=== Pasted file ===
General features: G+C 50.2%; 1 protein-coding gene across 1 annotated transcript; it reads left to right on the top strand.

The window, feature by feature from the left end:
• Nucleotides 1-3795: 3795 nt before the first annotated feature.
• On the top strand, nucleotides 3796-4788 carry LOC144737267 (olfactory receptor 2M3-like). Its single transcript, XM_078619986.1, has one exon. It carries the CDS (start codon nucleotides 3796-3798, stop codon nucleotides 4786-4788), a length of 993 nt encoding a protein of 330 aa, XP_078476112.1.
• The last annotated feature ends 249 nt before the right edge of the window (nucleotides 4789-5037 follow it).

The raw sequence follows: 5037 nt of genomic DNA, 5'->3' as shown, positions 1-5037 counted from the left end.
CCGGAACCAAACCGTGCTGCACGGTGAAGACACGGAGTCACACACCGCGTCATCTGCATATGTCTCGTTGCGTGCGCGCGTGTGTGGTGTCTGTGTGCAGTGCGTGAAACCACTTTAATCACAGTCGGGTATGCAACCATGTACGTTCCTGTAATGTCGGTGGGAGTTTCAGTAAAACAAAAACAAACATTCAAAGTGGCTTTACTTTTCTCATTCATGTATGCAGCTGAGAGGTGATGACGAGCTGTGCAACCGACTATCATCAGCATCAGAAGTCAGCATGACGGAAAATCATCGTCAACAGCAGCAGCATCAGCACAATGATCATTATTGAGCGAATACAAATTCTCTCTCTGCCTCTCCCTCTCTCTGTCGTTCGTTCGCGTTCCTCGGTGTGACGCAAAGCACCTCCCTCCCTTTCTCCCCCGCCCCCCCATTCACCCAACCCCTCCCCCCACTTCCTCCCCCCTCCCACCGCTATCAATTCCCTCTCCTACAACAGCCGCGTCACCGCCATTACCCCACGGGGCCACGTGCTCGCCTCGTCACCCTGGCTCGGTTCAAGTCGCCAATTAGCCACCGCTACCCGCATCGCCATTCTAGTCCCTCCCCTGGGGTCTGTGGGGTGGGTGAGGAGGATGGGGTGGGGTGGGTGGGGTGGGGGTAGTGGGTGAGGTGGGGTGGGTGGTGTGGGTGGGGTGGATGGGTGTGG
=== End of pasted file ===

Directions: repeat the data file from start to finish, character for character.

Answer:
General features: G+C 50.2%; 1 protein-coding gene across 1 annotated transcript; it reads left to right on the top strand.

The window, feature by feature from the left end:
• Nucleotides 1-3795: 3795 nt before the first annotated feature.
• On the top strand, nucleotides 3796-4788 carry LOC144737267 (olfactory receptor 2M3-like). Its single transcript, XM_078619986.1, has one exon. It carries the CDS (start codon nucleotides 3796-3798, stop codon nucleotides 4786-4788), a length of 993 nt encoding a protein of 330 aa, XP_078476112.1.
• The last annotated feature ends 249 nt before the right edge of the window (nucleotides 4789-5037 follow it).

The raw sequence follows: 5037 nt of genomic DNA, 5'->3' as shown, positions 1-5037 counted from the left end.
CCGGAACCAAACCGTGCTGCACGGTGAAGACACGGAGTCACACACCGCGTCATCTGCATATGTCTCGTTGCGTGCGCGCGTGTGTGGTGTCTGTGTGCAGTGCGTGAAACCACTTTAATCACAGTCGGGTATGCAACCATGTACGTTCCTGTAATGTCGGTGGGAGTTTCAGTAAAACAAAAACAAACATTCAAAGTGGCTTTACTTTTCTCATTCATGTATGCAGCTGAGAGGTGATGACGAGCTGTGCAACCGACTATCATCAGCATCAGAAGTCAGCATGACGGAAAATCATCGTCAACAGCAGCAGCATCAGCACAATGATCATTATTGAGCGAATACAAATTCTCTCTCTGCCTCTCCCTCTCTCTGTCGTTCGTTCGCGTTCCTCGGTGTGACGCAAAGCACCTCCCTCCCTTTCTCCCCCGCCCCCCCATTCACCCAACCCCTCCCCCCACTTCCTCCCCCCTCCCACCGCTATCAATTCCCTCTCCTACAACAGCCGCGTCACCGCCATTACCCCACGGGGCCACGTGCTCGCCTCGTCACCCTGGCTCGGTTCAAGTCGCCAATTAGCCACCGCTACCCGCATCGCCATTCTAGTCCCTCCCCTGGGGTCTGTGGGGTGGGTGAGGAGGATGGGGTGGGGTGGGTGGGGTGGGGGTAGTGGGTGAGGTGGGGTGGGTGGTGTGGGTGGGGTGGATGGGTGTGG